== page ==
• Ernest Hemingway

    Across three continents and four decades...here is Hemingway -- the adventurer, the reporter, the man! More intimately than all his fiction, Hemingway the reporter reveals Hemingway the man -- driving an ambulance through a bullet-barrage or leading guerrilla forces into Paris -- always in the thick of the action. Here are his most sensational dispatches -- the grisly truth about Mussolini, the horrors of total war, the rootless expatriates of the Lost Generation, the blood and beauty of bullfighting and big game hunting...Here are the behind-the-scenes stories that became For Whom the Bell Toll, A Farewell to Arms, and The Sun Also...read more

  • Ernest Hemingway

    The fourth in the series of new annotated editions of Ernest Hemingway’s work, edited by the author’s grandson Seán and introduced by his son Patrick, this “illuminating” (The Washington Post) collection includes the best of the well-known classics as well as unpublished stories, early drafts, and notes that “offer insight into the mind and methods of one of the greatest practitioners of the story form” (Kirkus Reviews). Ernest Hemingway is a cultural icon—an archetype of rugged masculinity, a romantic ideal of the intellectual in perpetual exile—but, to his countless readers, Hemingway remains a literary force much greater than his...read more

  • Ernest Hemingway

    An assemblage of reflections on the nature of writing and the writer from one the greatest American writers of the twentieth century. Throughout Hemingway’s career as a writer, he maintained that it was bad luck to talk about writing—that it takes off “whatever butterflies have on their wings and the arrangement of hawk’s feathers if you show it or talk about it.” Despite this belief, by the end of his life he had done just what he intended not to do. In his novels and stories, in letters to editors, friends, fellow artists, and critics, in interviews and in commissioned articles on the subject, Hemingway wrote often about writing. And he wrote as well...read more

  • Ernest Hemingway

    A LATER CLASSIC FROM AMERICA'S PREMIER FICTION WRITER First published in 1970, nine years after Hemingway's death, this is the story of an artist and adventurer -- a man much like Hemingway himself. Beginning in the 1930s, Islands in the Stream follows the fortunes of Thomas Hudson, from his experiences as a painter on the Gulf Stream island of Bimini through his antisubmarine activities off the coast of Cuba during World War II. Hemingway is at his mature best in this beguiling tale. Ernest Hemingway did more to change the style of English prose than any other writer in the twentieth century, and for his efforts he was awarded the Nobel Prize for literature in 1954. Hemingway...read more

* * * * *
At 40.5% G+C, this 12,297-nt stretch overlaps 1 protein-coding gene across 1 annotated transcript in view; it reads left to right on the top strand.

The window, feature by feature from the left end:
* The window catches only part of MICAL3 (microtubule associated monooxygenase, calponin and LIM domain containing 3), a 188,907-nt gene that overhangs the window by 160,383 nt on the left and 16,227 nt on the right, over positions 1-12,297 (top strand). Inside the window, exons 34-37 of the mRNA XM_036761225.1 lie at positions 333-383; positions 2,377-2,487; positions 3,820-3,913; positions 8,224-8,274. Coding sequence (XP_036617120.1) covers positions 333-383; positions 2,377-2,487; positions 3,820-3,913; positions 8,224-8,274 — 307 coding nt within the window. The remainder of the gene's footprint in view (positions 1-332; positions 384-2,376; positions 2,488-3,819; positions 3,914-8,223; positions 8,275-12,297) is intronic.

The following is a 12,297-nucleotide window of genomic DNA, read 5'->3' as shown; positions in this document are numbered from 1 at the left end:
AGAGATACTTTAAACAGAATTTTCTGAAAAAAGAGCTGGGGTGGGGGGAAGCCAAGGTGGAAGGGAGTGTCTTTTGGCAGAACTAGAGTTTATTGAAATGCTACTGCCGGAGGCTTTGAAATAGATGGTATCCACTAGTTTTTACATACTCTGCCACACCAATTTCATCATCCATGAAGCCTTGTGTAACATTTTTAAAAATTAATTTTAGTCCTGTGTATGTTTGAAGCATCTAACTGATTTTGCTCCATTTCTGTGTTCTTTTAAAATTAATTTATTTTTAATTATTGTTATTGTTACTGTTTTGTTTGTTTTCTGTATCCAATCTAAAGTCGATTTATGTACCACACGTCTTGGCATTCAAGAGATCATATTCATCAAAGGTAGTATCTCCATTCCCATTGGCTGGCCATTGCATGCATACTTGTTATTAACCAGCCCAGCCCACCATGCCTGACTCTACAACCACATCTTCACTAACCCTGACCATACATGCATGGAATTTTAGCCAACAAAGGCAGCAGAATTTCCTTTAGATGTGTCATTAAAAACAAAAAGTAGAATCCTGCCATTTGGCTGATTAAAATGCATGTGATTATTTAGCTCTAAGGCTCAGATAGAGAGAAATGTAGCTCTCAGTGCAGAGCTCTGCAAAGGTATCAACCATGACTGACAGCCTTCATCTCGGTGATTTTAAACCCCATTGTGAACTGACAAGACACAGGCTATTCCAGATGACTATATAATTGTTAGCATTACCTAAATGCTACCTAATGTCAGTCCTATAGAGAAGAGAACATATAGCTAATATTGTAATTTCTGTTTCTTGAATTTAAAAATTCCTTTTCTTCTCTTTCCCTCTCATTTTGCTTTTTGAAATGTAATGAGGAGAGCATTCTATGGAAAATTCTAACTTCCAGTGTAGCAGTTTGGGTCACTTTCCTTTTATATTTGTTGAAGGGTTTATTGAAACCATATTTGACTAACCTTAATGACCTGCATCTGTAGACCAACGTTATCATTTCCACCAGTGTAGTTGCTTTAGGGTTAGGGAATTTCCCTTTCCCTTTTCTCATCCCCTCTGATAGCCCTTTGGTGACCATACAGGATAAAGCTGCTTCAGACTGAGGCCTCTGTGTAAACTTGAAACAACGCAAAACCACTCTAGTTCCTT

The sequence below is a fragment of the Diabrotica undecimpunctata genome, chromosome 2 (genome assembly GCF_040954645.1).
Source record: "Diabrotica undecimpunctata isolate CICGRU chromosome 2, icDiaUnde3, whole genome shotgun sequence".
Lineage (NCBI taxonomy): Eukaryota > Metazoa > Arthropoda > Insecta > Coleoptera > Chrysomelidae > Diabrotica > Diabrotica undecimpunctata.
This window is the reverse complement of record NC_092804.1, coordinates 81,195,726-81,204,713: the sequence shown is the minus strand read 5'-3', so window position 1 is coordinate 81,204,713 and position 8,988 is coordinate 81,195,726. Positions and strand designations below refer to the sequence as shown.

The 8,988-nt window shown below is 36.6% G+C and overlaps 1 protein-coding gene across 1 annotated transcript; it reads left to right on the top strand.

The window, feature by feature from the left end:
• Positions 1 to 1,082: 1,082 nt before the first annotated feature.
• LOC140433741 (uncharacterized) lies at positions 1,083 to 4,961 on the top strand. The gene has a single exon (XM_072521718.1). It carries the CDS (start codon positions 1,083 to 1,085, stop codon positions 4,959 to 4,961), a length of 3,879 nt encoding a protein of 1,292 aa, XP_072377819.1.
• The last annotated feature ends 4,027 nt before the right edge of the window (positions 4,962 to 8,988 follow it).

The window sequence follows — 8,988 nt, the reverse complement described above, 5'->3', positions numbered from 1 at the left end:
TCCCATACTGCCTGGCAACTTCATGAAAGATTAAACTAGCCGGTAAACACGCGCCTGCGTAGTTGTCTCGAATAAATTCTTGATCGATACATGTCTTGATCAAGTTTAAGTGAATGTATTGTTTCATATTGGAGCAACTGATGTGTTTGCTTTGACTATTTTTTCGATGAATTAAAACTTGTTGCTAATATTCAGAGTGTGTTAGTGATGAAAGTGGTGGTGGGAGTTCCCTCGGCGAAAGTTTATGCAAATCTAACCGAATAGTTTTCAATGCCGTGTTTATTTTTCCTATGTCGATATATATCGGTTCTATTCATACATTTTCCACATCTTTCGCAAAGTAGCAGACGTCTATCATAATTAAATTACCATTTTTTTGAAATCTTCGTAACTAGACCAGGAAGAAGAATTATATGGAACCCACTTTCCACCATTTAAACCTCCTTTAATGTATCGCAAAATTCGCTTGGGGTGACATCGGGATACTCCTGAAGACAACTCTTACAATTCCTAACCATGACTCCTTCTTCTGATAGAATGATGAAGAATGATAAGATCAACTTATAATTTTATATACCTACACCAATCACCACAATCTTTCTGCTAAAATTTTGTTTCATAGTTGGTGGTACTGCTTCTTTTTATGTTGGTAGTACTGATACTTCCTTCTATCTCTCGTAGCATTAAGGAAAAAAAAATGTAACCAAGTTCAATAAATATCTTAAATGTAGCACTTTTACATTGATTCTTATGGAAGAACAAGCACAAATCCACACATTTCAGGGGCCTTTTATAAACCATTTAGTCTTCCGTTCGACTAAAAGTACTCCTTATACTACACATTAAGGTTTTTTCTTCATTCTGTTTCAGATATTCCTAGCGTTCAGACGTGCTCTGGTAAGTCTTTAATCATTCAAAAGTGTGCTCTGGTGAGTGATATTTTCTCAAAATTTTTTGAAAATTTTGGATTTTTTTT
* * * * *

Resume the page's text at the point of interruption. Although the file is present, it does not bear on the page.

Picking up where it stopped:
• Ernest Hemingway

    Presented by Hemingway's grandson Seán Hemingway, with a personal foreword by the author’s son Patrick Hemingway, this new enhanced Library Edition of Ernest Hemingway's masterpiece about an American in the Spanish Civil War features early drafts and supplementary material, including three previously uncollected short stories on war by one of the greatest writers on the subject in history. In 1937 Ernest Hemingway traveled to Spain to cover the civil war there for the North American Newspaper Alliance. Three years later he completed the greatest novel to emerge from “the good fight,” and one of the foremost classics of war literature in history. Published in...read more

  • Ernest Hemingway

    "The Sun Also Rises" is a 1926 novel written by Ernest Hemingway about a group of American and British expatriates who travel from Paris to the Festival of San Fermín in Pamplona to watch the running of the bulls and the bullfights. Hemingway is widely considered one of the most influential American novelists of the 20th century and "The Sun Also Rises" is often called his greatest...read more

  • Ernest Hemingway

    The definitive edition of the classic novel of love during wartime, featuring all of the alternate endings: “Fascinating…serves as an artifact of a bygone craft, with handwritten notes and long passages crossed out, giving readers a sense of an author’s process” (The New York Times). Written when Ernest Hemingway was thirty years old and lauded as the best American novel to emerge from World War I, A Farewell to Arms is the unforgettable story of an American ambulance driver on the Italian front and his passion for a beautiful English nurse. Set against the looming horrors of the battlefield—weary, demoralized men marching in the rain during the German...read more